Prior to painting, I degreased them thoroughly with brake cleaner and handled them with rubber gloves.

    I painted mine and they came out wonderfully. I used PJ1 SemiGloss Black Engine paint. I painted them with a few light coats, allowing each coat to dry before application of the next coat.

    I used a Dremel tool with a Scotchbrite-like bit to remove the excess paint from the ribs and lettering.

    Before:



    After:



    It was cheap and the paint, based on previous experience, is durable.
    Dave Swider
    Marin County, CA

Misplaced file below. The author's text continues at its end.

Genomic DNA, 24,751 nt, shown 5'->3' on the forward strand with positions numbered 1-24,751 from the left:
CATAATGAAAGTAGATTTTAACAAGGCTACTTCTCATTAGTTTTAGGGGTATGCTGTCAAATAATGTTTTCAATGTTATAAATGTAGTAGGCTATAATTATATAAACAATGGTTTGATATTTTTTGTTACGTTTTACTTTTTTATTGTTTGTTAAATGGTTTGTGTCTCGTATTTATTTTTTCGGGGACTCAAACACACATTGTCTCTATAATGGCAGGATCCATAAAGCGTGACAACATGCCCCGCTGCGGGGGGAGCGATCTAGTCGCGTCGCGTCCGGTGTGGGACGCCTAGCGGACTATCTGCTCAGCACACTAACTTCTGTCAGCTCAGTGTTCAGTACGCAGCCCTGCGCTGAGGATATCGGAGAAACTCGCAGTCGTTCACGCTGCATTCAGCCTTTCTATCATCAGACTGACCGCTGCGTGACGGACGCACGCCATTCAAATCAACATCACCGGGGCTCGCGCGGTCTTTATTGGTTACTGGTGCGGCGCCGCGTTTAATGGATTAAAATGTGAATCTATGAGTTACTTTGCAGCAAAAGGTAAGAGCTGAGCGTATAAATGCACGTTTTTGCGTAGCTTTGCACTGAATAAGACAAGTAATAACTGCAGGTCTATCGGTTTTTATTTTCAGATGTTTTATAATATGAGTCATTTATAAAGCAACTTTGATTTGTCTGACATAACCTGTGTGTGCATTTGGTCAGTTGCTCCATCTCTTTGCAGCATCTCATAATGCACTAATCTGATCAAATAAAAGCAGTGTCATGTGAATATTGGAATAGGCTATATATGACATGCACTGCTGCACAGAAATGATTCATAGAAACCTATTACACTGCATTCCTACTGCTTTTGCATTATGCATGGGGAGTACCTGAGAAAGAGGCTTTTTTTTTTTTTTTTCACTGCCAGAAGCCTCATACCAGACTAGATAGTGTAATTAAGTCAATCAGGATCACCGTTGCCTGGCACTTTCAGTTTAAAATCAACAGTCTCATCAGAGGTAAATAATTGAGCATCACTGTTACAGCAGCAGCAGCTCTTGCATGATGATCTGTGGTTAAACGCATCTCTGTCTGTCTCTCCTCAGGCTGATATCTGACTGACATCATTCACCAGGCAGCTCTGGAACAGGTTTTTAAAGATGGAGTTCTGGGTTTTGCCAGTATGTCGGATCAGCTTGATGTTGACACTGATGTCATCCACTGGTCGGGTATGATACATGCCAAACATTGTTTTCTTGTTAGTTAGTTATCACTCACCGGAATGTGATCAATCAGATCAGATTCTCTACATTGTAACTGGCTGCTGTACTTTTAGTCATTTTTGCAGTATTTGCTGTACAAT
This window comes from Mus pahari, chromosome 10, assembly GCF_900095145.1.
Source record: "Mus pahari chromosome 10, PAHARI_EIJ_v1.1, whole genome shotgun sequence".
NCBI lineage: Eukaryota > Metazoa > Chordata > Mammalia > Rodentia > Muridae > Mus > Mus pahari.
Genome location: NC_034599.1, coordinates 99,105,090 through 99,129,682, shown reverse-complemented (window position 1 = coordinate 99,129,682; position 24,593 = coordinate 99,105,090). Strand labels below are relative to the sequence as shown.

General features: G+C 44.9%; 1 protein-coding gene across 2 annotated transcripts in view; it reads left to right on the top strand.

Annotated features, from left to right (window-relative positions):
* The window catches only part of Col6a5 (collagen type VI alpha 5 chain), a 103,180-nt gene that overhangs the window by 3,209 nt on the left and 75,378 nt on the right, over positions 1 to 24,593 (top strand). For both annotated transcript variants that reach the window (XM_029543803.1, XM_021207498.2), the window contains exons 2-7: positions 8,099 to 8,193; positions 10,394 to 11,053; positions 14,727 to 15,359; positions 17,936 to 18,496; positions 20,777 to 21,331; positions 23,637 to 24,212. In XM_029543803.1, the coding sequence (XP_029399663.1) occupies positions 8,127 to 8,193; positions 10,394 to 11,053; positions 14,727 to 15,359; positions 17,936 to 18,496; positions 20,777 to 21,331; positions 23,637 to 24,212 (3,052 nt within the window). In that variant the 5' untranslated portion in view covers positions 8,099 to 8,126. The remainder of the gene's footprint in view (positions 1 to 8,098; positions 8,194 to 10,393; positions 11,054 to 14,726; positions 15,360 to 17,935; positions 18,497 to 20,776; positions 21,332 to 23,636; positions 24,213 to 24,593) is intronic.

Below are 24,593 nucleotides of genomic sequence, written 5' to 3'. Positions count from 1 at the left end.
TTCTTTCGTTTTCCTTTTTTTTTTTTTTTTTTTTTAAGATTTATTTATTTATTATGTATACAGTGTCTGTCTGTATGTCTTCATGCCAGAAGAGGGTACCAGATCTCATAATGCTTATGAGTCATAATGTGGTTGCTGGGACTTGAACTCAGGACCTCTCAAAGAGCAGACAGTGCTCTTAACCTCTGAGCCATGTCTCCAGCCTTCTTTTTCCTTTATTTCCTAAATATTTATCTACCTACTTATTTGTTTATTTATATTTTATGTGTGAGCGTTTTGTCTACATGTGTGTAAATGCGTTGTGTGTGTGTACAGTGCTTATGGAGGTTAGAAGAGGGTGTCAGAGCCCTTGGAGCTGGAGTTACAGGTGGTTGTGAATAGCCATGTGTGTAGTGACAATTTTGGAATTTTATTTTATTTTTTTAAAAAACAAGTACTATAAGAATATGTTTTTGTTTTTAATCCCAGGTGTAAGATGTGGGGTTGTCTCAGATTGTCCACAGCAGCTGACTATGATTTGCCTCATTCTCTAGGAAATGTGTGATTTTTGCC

Some bikes. Some with motors, some without.

  14. #14
    Focused kbasa's Avatar
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    Oh - Ken, be sure you take tons of pictures of the routing of the various wires and such as you prepare to remove the cam chain cover. You'll need to buy a new seal for the alternator nose, as well as the gasket behind what BMW calls the Timing Chain Chest. When you remove the bolts holding the cover to the front of the cases, don't lose the little tiny washers that fit on the upper bolts. The upper bolts will need them to keep the cover evenly oriented against the cases. Inspect the fiche at Max BMW before you take it apart.
    Dave Swider
    Marin County, CA

    Some bikes. Some with motors, some without.